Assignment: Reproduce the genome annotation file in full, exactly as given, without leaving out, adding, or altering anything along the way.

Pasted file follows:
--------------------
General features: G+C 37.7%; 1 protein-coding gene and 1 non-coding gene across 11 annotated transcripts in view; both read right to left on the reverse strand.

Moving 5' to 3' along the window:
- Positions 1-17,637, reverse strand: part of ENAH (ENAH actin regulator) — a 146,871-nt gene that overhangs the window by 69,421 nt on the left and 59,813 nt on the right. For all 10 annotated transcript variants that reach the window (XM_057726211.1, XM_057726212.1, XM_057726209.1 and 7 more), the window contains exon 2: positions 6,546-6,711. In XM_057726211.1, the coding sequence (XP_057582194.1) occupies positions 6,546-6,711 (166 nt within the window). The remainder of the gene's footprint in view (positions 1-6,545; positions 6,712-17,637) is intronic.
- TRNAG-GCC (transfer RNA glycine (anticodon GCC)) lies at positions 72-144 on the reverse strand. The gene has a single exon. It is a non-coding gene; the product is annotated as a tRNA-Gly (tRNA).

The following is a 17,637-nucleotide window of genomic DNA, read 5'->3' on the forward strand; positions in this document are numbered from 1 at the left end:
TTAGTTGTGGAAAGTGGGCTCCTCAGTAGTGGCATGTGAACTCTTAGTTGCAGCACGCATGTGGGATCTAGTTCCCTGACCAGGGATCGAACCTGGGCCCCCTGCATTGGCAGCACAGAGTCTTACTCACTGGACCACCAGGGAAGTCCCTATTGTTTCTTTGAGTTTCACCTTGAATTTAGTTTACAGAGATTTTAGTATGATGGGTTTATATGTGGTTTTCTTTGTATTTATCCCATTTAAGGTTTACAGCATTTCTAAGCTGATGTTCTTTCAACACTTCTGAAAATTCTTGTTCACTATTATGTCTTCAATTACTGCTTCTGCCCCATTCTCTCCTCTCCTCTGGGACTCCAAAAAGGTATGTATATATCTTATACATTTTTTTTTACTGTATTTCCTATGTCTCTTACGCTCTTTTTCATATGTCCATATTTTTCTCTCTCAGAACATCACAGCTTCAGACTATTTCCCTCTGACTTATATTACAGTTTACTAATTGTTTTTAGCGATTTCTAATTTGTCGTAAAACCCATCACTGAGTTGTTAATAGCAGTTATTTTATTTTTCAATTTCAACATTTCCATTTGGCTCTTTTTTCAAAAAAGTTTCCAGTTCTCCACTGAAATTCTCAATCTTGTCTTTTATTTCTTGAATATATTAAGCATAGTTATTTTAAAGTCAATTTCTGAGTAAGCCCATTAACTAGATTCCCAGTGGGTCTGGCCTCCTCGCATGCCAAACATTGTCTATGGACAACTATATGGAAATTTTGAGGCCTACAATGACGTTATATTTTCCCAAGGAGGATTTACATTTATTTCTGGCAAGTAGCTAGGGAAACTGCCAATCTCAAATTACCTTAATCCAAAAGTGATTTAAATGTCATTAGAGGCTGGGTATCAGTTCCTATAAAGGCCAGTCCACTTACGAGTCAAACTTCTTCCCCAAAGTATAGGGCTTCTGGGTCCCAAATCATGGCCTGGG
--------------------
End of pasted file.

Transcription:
General features: G+C 37.7%; 1 protein-coding gene and 1 non-coding gene across 11 annotated transcripts in view; both read right to left on the reverse strand.

Moving 5' to 3' along the window:
- Positions 1-17,637, reverse strand: part of ENAH (ENAH actin regulator) — a 146,871-nt gene that overhangs the window by 69,421 nt on the left and 59,813 nt on the right. For all 10 annotated transcript variants that reach the window (XM_057726211.1, XM_057726212.1, XM_057726209.1 and 7 more), the window contains exon 2: positions 6,546-6,711. In XM_057726211.1, the coding sequence (XP_057582194.1) occupies positions 6,546-6,711 (166 nt within the window). The remainder of the gene's footprint in view (positions 1-6,545; positions 6,712-17,637) is intronic.
- TRNAG-GCC (transfer RNA glycine (anticodon GCC)) lies at positions 72-144 on the reverse strand. The gene has a single exon. It is a non-coding gene; the product is annotated as a tRNA-Gly (tRNA).

The following is a 17,637-nucleotide window of genomic DNA, read 5'->3' on the forward strand; positions in this document are numbered from 1 at the left end:
TTAGTTGTGGAAAGTGGGCTCCTCAGTAGTGGCATGTGAACTCTTAGTTGCAGCACGCATGTGGGATCTAGTTCCCTGACCAGGGATCGAACCTGGGCCCCCTGCATTGGCAGCACAGAGTCTTACTCACTGGACCACCAGGGAAGTCCCTATTGTTTCTTTGAGTTTCACCTTGAATTTAGTTTACAGAGATTTTAGTATGATGGGTTTATATGTGGTTTTCTTTGTATTTATCCCATTTAAGGTTTACAGCATTTCTAAGCTGATGTTCTTTCAACACTTCTGAAAATTCTTGTTCACTATTATGTCTTCAATTACTGCTTCTGCCCCATTCTCTCCTCTCCTCTGGGACTCCAAAAAGGTATGTATATATCTTATACATTTTTTTTTACTGTATTTCCTATGTCTCTTACGCTCTTTTTCATATGTCCATATTTTTCTCTCTCAGAACATCACAGCTTCAGACTATTTCCCTCTGACTTATATTACAGTTTACTAATTGTTTTTAGCGATTTCTAATTTGTCGTAAAACCCATCACTGAGTTGTTAATAGCAGTTATTTTATTTTTCAATTTCAACATTTCCATTTGGCTCTTTTTTCAAAAAAGTTTCCAGTTCTCCACTGAAATTCTCAATCTTGTCTTTTATTTCTTGAATATATTAAGCATAGTTATTTTAAAGTCAATTTCTGAGTAAGCCCATTAACTAGATTCCCAGTGGGTCTGGCCTCCTCGCATGCCAAACATTGTCTATGGACAACTATATGGAAATTTTGAGGCCTACAATGACGTTATATTTTCCCAAGGAGGATTTACATTTATTTCTGGCAAGTAGCTAGGGAAACTGCCAATCTCAAATTACCTTAATCCAAAAGTGATTTAAATGTCATTAGAGGCTGGGTATCAGTTCCTATAAAGGCCAGTCCACTTACGAGTCAAACTTCTTCCCCAAAGTATAGGGCTTCTGGGTCCCAAATCATGGCCTGGG